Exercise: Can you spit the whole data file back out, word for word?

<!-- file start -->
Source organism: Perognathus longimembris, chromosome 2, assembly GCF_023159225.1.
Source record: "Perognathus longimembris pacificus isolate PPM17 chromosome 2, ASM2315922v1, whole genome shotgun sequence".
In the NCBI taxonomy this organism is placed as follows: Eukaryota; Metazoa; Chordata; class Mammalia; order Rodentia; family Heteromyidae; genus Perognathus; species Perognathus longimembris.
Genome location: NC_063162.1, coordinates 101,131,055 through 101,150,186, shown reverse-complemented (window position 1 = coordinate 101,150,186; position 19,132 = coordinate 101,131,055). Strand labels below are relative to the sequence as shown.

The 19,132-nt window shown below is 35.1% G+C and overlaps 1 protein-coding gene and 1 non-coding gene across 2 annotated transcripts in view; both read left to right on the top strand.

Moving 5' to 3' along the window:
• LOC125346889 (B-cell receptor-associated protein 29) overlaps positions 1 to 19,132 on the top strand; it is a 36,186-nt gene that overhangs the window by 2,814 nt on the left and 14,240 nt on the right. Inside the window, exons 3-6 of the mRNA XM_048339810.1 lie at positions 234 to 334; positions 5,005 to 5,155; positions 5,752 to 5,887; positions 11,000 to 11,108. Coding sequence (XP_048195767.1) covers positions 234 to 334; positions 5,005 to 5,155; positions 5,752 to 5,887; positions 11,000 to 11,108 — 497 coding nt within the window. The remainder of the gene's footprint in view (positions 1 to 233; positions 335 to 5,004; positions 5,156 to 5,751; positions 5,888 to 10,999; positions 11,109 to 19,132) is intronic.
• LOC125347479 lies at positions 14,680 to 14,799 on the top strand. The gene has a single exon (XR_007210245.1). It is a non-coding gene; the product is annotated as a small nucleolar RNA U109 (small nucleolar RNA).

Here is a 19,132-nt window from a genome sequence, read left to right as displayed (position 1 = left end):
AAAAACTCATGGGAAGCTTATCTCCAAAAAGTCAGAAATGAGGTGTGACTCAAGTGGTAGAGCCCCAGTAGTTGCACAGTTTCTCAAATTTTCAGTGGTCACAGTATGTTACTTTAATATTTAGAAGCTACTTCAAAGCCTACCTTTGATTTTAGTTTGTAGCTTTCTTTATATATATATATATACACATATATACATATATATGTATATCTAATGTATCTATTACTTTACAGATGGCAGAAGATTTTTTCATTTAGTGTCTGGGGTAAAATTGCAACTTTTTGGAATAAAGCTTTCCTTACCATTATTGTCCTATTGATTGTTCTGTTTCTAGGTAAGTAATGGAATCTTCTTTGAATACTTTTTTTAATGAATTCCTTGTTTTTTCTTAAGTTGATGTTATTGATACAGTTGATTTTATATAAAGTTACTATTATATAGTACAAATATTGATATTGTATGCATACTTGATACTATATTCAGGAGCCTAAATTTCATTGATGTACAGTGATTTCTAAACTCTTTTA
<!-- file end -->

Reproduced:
Source organism: Perognathus longimembris, chromosome 2, assembly GCF_023159225.1.
Source record: "Perognathus longimembris pacificus isolate PPM17 chromosome 2, ASM2315922v1, whole genome shotgun sequence".
In the NCBI taxonomy this organism is placed as follows: Eukaryota; Metazoa; Chordata; class Mammalia; order Rodentia; family Heteromyidae; genus Perognathus; species Perognathus longimembris.
Genome location: NC_063162.1, coordinates 101,131,055 through 101,150,186, shown reverse-complemented (window position 1 = coordinate 101,150,186; position 19,132 = coordinate 101,131,055). Strand labels below are relative to the sequence as shown.

The 19,132-nt window shown below is 35.1% G+C and overlaps 1 protein-coding gene and 1 non-coding gene across 2 annotated transcripts in view; both read left to right on the top strand.

Moving 5' to 3' along the window:
• LOC125346889 (B-cell receptor-associated protein 29) overlaps positions 1 to 19,132 on the top strand; it is a 36,186-nt gene that overhangs the window by 2,814 nt on the left and 14,240 nt on the right. Inside the window, exons 3-6 of the mRNA XM_048339810.1 lie at positions 234 to 334; positions 5,005 to 5,155; positions 5,752 to 5,887; positions 11,000 to 11,108. Coding sequence (XP_048195767.1) covers positions 234 to 334; positions 5,005 to 5,155; positions 5,752 to 5,887; positions 11,000 to 11,108 — 497 coding nt within the window. The remainder of the gene's footprint in view (positions 1 to 233; positions 335 to 5,004; positions 5,156 to 5,751; positions 5,888 to 10,999; positions 11,109 to 19,132) is intronic.
• LOC125347479 lies at positions 14,680 to 14,799 on the top strand. The gene has a single exon (XR_007210245.1). It is a non-coding gene; the product is annotated as a small nucleolar RNA U109 (small nucleolar RNA).

Here is a 19,132-nt window from a genome sequence, read left to right as displayed (position 1 = left end):
AAAAACTCATGGGAAGCTTATCTCCAAAAAGTCAGAAATGAGGTGTGACTCAAGTGGTAGAGCCCCAGTAGTTGCACAGTTTCTCAAATTTTCAGTGGTCACAGTATGTTACTTTAATATTTAGAAGCTACTTCAAAGCCTACCTTTGATTTTAGTTTGTAGCTTTCTTTATATATATATATATACACATATATACATATATATGTATATCTAATGTATCTATTACTTTACAGATGGCAGAAGATTTTTTCATTTAGTGTCTGGGGTAAAATTGCAACTTTTTGGAATAAAGCTTTCCTTACCATTATTGTCCTATTGATTGTTCTGTTTCTAGGTAAGTAATGGAATCTTCTTTGAATACTTTTTTTAATGAATTCCTTGTTTTTTCTTAAGTTGATGTTATTGATACAGTTGATTTTATATAAAGTTACTATTATATAGTACAAATATTGATATTGTATGCATACTTGATACTATATTCAGGAGCCTAAATTTCATTGATGTACAGTGATTTCTAAACTCTTTTA